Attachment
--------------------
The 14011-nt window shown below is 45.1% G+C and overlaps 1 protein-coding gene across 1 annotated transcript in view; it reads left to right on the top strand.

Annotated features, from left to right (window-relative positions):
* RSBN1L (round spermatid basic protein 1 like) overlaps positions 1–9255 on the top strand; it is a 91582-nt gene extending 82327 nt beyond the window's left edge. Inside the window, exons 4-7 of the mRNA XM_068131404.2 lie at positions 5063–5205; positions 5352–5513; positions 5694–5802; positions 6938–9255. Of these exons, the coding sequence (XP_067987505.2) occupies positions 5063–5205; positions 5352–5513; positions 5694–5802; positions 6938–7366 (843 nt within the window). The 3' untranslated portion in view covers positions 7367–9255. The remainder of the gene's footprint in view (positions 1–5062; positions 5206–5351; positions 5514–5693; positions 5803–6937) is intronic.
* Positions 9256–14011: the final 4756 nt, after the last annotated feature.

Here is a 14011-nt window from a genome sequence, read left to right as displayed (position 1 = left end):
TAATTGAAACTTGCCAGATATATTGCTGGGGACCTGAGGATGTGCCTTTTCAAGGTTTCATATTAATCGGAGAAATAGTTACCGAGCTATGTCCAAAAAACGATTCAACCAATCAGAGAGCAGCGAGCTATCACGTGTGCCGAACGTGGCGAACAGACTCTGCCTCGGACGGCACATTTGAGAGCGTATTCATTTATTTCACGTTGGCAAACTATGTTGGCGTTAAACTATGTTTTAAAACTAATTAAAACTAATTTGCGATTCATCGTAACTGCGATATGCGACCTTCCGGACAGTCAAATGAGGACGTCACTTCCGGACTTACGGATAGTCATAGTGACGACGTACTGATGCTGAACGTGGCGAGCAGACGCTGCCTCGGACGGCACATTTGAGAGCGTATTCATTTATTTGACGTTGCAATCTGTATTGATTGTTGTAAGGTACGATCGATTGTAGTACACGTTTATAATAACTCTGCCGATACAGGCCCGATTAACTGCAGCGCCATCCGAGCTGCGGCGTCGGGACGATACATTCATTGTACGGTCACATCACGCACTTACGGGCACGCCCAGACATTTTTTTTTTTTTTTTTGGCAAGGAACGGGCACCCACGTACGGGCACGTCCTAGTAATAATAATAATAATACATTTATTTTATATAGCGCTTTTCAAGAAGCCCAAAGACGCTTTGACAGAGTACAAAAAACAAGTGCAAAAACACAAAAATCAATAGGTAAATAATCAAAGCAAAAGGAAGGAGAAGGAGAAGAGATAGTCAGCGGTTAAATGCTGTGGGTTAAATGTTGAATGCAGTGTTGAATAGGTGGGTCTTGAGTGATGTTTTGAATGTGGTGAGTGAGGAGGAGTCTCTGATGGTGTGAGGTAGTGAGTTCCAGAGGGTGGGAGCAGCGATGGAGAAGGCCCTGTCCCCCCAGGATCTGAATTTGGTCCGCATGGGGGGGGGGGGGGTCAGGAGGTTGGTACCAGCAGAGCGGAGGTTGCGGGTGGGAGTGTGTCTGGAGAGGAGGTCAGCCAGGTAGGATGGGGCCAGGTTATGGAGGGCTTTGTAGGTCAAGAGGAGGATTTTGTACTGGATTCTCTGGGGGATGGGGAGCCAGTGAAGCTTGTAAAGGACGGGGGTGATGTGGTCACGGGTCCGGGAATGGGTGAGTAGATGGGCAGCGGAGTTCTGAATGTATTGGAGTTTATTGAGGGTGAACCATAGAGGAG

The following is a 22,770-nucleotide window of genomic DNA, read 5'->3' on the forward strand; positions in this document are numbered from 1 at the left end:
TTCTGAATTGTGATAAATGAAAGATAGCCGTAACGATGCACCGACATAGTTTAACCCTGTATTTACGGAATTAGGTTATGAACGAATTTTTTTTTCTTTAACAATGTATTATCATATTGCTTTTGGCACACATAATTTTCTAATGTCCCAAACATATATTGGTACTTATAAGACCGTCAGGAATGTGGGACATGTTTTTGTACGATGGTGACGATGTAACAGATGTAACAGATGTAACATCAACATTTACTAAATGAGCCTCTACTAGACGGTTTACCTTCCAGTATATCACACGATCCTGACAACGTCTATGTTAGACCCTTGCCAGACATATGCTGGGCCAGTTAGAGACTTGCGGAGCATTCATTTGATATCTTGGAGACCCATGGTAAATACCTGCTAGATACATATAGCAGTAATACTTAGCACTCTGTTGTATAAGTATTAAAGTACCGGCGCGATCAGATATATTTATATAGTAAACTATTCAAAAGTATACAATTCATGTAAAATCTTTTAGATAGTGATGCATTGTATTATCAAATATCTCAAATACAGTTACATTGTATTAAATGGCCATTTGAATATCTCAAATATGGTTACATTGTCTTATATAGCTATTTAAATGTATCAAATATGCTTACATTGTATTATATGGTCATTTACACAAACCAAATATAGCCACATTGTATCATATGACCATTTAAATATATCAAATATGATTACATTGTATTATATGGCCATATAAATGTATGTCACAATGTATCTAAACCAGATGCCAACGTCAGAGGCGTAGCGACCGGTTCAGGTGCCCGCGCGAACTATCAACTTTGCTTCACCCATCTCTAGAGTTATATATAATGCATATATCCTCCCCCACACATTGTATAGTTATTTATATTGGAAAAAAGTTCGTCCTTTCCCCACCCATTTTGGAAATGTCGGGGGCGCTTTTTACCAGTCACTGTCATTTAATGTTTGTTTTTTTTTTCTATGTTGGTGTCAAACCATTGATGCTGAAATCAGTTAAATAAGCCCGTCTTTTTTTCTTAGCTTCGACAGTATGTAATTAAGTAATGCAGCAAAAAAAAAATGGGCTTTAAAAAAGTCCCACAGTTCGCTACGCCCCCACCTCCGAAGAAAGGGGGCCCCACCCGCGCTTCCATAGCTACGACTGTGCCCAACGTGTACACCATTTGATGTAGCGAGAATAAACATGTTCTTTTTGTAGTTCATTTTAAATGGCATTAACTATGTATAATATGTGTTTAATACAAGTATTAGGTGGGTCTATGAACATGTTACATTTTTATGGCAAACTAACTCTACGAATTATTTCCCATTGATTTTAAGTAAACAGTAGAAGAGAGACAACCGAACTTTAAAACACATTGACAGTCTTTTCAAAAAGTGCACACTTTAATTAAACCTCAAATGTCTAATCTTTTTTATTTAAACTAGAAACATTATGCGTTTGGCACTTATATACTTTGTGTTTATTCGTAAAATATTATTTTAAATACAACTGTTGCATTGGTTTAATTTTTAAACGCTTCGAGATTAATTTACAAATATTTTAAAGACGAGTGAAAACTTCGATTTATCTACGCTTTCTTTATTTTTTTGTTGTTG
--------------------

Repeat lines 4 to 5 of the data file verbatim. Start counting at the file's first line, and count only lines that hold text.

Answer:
* Positions 9256–14011: the final 4756 nt, after the last annotated feature.

Here is a 14011-nt window from a genome sequence, read left to right as displayed (position 1 = left end):